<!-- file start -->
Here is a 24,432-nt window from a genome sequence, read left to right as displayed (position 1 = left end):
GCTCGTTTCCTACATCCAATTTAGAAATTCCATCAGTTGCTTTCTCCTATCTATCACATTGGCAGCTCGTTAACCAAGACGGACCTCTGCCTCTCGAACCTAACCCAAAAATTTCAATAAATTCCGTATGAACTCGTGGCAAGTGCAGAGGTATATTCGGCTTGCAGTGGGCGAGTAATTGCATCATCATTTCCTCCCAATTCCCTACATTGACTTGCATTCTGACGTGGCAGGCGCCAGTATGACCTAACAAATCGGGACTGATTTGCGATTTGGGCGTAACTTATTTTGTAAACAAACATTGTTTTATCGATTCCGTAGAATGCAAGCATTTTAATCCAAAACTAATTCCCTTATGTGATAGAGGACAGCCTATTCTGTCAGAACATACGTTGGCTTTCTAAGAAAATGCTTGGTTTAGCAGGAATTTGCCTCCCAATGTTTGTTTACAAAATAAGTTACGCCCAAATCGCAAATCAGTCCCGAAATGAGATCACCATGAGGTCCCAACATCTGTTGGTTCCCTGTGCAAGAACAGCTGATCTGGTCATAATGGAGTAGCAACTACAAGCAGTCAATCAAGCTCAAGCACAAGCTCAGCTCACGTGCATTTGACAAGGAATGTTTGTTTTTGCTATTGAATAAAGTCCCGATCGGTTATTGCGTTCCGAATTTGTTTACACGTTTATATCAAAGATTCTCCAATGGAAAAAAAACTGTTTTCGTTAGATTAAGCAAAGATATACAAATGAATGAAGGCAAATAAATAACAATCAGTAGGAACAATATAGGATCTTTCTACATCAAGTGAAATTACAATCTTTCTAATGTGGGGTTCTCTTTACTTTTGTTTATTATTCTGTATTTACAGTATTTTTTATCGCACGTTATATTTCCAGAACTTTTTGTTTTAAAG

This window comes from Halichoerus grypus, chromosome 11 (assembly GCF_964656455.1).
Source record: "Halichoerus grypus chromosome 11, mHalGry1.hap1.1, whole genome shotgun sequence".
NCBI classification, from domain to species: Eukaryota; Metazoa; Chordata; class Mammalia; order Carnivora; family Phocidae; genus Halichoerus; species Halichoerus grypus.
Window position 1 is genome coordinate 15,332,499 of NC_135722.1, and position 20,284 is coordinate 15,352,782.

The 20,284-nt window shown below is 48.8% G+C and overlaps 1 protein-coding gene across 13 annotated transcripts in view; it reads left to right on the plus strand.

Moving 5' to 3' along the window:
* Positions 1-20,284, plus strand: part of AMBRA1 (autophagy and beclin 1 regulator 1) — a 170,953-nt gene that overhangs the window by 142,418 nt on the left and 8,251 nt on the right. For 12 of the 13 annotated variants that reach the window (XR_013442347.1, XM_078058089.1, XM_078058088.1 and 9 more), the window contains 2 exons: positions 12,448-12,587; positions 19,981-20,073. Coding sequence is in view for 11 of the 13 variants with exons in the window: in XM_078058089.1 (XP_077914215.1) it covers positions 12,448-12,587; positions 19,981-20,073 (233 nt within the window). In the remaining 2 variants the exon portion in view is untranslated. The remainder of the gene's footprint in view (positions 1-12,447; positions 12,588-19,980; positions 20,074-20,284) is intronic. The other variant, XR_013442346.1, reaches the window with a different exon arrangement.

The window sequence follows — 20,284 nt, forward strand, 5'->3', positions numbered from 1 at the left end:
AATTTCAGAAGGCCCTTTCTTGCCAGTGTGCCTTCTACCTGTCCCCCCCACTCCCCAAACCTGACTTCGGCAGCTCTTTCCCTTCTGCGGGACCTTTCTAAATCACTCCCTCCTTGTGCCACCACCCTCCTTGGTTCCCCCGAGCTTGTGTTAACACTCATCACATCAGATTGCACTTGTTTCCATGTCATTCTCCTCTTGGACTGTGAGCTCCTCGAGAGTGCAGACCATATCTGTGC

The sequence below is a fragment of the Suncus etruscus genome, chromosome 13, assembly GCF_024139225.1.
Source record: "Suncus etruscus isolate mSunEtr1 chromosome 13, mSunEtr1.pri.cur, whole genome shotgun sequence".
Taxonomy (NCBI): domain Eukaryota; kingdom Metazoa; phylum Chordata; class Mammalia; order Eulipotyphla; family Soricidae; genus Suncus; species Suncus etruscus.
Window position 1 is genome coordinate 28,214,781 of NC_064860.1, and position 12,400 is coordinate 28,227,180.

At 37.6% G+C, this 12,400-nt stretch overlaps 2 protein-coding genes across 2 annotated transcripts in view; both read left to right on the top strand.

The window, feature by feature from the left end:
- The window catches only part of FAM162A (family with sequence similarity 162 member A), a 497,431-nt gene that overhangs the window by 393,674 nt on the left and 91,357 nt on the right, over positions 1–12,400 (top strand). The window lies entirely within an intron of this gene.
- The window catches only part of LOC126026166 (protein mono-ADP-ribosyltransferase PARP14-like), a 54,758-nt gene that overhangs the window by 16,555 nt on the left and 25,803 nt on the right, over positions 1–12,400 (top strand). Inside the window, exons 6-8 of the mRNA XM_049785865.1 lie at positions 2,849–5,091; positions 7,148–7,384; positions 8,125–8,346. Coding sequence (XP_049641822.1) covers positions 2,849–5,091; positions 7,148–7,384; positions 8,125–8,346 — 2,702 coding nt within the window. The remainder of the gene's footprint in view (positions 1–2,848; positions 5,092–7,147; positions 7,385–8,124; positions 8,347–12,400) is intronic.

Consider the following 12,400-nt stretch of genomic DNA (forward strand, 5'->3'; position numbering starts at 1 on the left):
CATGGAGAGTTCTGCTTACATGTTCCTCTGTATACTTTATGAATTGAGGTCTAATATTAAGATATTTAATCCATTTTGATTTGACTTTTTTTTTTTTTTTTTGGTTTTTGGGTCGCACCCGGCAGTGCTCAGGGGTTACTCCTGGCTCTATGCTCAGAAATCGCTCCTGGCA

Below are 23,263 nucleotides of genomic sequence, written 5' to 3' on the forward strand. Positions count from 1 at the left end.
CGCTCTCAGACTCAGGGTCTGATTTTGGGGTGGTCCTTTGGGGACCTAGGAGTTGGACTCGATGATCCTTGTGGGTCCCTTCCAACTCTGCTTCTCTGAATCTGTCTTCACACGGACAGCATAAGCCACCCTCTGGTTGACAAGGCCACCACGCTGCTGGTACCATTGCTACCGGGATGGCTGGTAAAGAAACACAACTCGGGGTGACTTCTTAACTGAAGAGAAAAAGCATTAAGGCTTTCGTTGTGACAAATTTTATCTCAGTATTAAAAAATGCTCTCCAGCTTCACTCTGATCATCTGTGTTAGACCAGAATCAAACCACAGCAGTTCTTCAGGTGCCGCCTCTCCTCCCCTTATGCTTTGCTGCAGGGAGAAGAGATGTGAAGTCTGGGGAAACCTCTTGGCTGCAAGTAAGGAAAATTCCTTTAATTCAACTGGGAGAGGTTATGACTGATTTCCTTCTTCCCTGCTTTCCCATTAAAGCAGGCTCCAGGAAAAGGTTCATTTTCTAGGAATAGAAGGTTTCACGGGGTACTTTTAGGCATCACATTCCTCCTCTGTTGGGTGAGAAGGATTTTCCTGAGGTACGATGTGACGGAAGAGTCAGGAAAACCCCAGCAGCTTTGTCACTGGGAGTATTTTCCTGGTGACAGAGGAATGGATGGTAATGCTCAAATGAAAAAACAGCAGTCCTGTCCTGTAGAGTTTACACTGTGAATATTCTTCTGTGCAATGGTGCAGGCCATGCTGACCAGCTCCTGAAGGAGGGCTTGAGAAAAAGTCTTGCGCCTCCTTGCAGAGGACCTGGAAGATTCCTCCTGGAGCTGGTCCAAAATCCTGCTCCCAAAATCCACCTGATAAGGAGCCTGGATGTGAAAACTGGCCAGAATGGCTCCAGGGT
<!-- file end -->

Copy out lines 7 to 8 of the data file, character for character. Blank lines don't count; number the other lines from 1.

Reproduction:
The 20,284-nt window shown below is 48.8% G+C and overlaps 1 protein-coding gene across 13 annotated transcripts in view; it reads left to right on the plus strand.

Moving 5' to 3' along the window: